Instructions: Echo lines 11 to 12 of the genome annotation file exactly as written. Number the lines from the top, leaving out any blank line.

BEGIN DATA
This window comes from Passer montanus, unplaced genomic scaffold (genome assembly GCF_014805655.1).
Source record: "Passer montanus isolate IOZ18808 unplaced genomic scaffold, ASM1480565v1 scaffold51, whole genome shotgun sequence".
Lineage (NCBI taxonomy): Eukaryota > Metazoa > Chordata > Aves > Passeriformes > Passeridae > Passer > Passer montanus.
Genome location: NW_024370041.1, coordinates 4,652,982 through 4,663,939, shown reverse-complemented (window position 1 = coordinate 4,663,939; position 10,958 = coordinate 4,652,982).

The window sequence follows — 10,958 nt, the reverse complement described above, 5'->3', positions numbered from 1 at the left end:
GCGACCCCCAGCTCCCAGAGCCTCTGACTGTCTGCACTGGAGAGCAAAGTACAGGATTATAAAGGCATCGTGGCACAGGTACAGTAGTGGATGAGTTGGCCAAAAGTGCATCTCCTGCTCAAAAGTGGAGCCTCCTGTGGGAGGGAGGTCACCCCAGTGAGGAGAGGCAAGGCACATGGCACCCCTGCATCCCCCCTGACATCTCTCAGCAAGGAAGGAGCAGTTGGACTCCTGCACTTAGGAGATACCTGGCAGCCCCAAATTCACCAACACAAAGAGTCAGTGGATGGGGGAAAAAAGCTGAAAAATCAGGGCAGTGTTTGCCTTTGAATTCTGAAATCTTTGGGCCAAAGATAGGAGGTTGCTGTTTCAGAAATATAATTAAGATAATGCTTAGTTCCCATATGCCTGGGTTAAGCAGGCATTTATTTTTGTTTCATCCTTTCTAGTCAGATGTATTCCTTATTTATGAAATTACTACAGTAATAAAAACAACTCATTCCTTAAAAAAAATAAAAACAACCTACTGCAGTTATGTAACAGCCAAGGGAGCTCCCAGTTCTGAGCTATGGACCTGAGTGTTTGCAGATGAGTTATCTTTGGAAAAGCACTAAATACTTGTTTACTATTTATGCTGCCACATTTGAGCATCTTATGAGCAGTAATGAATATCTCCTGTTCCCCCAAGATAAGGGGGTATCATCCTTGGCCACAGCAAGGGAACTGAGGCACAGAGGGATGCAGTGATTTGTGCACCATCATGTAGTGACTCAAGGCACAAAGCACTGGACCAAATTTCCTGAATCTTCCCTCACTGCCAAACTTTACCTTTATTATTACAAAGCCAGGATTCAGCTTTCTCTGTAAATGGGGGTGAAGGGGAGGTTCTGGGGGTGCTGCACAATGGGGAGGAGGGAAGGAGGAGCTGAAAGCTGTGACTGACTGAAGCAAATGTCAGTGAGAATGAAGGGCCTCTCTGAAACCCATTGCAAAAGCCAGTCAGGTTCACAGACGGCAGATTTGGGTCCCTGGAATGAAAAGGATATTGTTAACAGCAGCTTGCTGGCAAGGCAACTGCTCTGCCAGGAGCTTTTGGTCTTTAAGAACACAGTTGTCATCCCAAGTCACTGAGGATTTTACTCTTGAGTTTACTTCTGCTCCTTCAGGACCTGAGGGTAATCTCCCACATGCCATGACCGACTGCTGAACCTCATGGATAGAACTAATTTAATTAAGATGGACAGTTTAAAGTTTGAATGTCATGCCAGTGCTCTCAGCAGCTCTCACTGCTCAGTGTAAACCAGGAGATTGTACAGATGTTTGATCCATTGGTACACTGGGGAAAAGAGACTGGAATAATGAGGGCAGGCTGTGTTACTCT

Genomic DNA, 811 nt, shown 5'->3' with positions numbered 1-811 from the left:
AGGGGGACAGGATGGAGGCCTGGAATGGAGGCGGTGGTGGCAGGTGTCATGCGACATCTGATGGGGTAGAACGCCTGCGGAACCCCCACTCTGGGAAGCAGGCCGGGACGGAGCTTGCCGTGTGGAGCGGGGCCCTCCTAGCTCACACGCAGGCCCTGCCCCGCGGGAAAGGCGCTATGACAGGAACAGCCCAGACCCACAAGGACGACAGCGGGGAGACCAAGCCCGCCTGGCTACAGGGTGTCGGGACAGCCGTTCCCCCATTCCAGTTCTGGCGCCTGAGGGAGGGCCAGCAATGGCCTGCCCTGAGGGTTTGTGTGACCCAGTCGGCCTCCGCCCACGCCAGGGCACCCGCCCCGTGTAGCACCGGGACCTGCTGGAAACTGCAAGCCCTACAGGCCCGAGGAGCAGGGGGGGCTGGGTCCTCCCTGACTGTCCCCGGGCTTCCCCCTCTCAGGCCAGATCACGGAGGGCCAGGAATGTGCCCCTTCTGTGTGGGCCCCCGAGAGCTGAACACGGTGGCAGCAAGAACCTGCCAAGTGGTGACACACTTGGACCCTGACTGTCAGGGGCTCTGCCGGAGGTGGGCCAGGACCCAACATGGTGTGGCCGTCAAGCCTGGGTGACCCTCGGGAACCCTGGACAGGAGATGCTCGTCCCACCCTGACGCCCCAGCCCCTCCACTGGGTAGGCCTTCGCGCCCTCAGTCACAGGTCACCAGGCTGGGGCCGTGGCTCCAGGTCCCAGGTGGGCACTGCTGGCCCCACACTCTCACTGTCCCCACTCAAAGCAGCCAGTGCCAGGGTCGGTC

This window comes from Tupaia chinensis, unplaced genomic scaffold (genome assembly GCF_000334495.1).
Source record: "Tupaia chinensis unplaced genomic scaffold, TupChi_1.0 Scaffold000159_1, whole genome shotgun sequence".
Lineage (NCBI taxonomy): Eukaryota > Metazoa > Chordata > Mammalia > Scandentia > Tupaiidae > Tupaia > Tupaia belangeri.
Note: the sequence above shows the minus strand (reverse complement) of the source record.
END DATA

Lineage (NCBI taxonomy): Eukaryota > Metazoa > Chordata > Mammalia > Scandentia > Tupaiidae > Tupaia > Tupaia belangeri.
Note: the sequence above shows the minus strand (reverse complement) of the source record.